The Parks, Forestry & Recreation Division at the City of Toronto would be affected as a portion of its funding would be diverted toward the OSA. This Division would also be affected as some of its roles and functions, such as the maintenance of public spaces, would be undertaken by the OSA within the IDEA District. The OSA would likely require an ongoing source of public funding in addition to the fees collected from developers and land owners. What’s unknown is the OSA’s governance structure, its legal authority, the specifics of its funding, and its relationship to existing non-governmental and governmental bodies working in public spaces, cultural programing and digital infrastructure.

Key regulatory adjustments:

In order to implement its plans for the outdoor comfort system using building raincoats, fanshells, and forest lanterns, amendments would be needed to the City of Toronto Municipal Code.

 Urban Data Trust

Q: What is the Urban Data Trust?

As proposed by Sidewalk Labs, the Urban Data Trust would be an independent non-profit entity that would govern the collection and use of what Sidewalk Labs terms “urban data” in the IDEA District. Urban data refers to data collected from the physical environment, such as parks, and it includes both personal information from identifiable individuals and non-identifiable data. Although Sidewalk Labs uses the term “data trust,” the company argues that it is not “a ‘trust’ in the legal sense” (Sidewalk Labs 2019, Ch. 5, p. 423). Instead this trust is a “legal structure that provides for independent stewardship of data,” a definition of a data trust from the Open Data Institute, a U.K. non-profit (Open Data Institute 2019, p. 2).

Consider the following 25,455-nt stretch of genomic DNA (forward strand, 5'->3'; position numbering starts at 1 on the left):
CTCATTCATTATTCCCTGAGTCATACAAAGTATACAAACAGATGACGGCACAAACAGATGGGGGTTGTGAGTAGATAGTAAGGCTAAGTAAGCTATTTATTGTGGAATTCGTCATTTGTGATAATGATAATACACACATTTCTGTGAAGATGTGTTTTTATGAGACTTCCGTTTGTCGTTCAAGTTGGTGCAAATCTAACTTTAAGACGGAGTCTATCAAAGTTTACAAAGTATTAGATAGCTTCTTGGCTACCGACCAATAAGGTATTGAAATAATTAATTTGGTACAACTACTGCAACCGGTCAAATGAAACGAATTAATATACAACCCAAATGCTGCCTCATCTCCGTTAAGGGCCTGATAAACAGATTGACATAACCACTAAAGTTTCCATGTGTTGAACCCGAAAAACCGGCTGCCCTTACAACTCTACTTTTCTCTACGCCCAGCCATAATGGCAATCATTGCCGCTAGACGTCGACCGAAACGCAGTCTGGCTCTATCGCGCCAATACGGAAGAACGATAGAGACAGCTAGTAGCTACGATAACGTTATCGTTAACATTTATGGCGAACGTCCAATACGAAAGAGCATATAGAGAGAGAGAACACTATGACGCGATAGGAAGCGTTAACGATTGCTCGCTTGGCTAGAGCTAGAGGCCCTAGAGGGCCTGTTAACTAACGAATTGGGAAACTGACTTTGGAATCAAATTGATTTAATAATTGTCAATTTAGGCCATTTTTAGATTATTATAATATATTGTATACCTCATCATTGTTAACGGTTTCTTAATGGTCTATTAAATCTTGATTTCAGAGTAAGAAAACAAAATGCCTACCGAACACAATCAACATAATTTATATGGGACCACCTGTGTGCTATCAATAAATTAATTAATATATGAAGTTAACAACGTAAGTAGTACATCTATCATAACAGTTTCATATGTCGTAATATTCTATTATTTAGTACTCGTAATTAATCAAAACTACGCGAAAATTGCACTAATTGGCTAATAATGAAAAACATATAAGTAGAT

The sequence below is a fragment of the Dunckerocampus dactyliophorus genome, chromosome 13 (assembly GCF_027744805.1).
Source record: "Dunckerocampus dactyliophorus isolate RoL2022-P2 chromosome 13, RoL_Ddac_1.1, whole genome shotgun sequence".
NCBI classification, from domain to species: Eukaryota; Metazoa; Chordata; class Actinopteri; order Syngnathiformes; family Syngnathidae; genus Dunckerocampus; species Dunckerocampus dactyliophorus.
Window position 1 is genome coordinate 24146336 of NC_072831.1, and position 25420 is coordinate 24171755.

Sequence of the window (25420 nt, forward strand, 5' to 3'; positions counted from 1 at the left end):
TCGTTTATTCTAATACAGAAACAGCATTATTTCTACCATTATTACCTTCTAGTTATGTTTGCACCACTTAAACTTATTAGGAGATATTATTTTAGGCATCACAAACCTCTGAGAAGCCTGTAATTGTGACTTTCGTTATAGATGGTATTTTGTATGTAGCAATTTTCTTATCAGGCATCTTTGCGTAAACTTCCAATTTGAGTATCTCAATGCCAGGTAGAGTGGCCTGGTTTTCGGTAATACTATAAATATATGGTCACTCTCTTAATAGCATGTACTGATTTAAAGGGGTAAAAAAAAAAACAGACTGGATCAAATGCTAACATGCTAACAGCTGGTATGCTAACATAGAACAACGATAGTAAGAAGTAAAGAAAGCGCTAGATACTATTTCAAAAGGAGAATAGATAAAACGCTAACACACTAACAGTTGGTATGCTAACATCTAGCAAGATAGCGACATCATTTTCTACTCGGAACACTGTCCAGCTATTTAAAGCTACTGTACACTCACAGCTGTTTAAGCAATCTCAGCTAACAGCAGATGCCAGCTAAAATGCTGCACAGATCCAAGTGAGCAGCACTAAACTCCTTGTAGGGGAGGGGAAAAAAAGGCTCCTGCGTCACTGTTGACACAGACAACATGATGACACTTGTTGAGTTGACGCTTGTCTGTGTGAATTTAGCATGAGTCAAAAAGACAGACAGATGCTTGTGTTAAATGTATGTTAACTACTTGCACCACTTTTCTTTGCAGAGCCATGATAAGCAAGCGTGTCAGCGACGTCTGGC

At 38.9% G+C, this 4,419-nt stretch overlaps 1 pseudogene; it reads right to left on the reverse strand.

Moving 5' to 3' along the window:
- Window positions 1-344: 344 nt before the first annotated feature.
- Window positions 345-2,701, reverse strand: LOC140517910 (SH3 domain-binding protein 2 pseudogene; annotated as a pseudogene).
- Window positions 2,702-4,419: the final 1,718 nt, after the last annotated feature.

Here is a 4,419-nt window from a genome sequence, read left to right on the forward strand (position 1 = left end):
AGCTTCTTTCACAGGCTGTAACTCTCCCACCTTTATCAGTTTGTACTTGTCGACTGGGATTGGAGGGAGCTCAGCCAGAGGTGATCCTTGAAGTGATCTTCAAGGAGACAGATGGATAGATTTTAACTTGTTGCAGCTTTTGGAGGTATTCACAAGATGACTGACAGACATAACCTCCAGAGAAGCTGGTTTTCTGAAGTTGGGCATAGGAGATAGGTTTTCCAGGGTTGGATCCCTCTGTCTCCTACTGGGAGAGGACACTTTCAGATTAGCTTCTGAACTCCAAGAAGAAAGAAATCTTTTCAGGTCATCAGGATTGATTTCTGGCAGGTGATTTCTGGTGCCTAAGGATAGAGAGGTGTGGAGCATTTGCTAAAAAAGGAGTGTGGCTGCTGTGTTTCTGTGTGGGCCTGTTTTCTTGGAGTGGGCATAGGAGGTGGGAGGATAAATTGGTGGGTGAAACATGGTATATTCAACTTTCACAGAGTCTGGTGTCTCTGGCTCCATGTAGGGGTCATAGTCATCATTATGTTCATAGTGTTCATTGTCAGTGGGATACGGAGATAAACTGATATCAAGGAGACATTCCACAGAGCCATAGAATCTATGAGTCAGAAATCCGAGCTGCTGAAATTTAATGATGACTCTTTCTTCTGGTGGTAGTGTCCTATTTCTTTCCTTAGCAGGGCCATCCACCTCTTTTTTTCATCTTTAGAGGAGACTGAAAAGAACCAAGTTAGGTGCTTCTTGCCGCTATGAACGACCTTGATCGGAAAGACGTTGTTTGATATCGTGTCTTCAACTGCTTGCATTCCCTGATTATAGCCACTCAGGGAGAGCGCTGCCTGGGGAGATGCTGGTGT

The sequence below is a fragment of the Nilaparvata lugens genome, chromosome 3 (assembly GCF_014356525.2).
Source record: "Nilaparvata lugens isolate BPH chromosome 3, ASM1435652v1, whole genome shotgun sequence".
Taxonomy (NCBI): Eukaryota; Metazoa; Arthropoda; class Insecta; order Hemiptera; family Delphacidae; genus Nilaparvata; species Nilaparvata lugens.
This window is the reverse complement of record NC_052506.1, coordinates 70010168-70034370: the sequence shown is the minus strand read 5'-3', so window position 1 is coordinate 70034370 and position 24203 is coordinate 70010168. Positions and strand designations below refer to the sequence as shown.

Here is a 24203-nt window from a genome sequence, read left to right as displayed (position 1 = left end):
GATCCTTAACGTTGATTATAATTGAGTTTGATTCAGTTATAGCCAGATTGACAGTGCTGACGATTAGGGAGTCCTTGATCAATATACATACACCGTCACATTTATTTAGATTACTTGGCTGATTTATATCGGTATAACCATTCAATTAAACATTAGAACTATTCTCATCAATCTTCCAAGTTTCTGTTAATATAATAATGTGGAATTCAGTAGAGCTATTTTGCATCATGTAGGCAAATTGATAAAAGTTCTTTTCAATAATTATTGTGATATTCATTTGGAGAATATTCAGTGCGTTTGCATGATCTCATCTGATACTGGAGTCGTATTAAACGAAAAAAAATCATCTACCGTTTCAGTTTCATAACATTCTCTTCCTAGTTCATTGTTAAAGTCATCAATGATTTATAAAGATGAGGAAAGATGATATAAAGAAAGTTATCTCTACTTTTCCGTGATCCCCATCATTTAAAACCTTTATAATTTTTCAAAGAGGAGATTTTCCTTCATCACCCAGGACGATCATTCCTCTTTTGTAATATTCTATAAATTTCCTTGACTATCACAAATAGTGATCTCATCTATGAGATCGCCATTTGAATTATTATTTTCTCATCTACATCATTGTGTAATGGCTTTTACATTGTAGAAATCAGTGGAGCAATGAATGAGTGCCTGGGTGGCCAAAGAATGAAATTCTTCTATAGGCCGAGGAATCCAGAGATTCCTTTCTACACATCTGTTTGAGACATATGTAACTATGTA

Q: What stated need would the Urban Data Trust address?

Sidewalk Labs says that an important theme it heard during the public consultation was the public’s concern with the ownership and stewardship of urban data. In response, Sidewalk Labs contends that the trust would create an accountable, transparent process to manage and approve the collection and use of urban data.

Q: What are the proposed responsibilities of the Urban Data Trust?

Generally, the trust would govern the collection, use, disclosure, and storage of urban data within the IDEA District. Applicants for data collection or use would make submissions to the trust to review and approval. This would involve reviewing the data to verify the applicant’s compliance with all applicable laws and an assessment that weighs the activities’ proposed benefits and the potential harms. The trust is also responsible for managing the access of publicly available data through data sharing agreements. The trust would have the authority to audit applicants as required and order the removal of data collection devices in the event of a violation.

Q: How would the Urban Data Trust be funded?

Applicants seeking to collect or use data in the IDEA District would pay a data collection and use-administration fee to cover the trust’s costs. However, it would be likely that the trust would require ongoing funds from government to maintain its operations. Sidewalk Labs proposes that the trust evolve into a public or quasi-public agency in the long term, and such an agency would most likely rely upon, at least in part, public funding.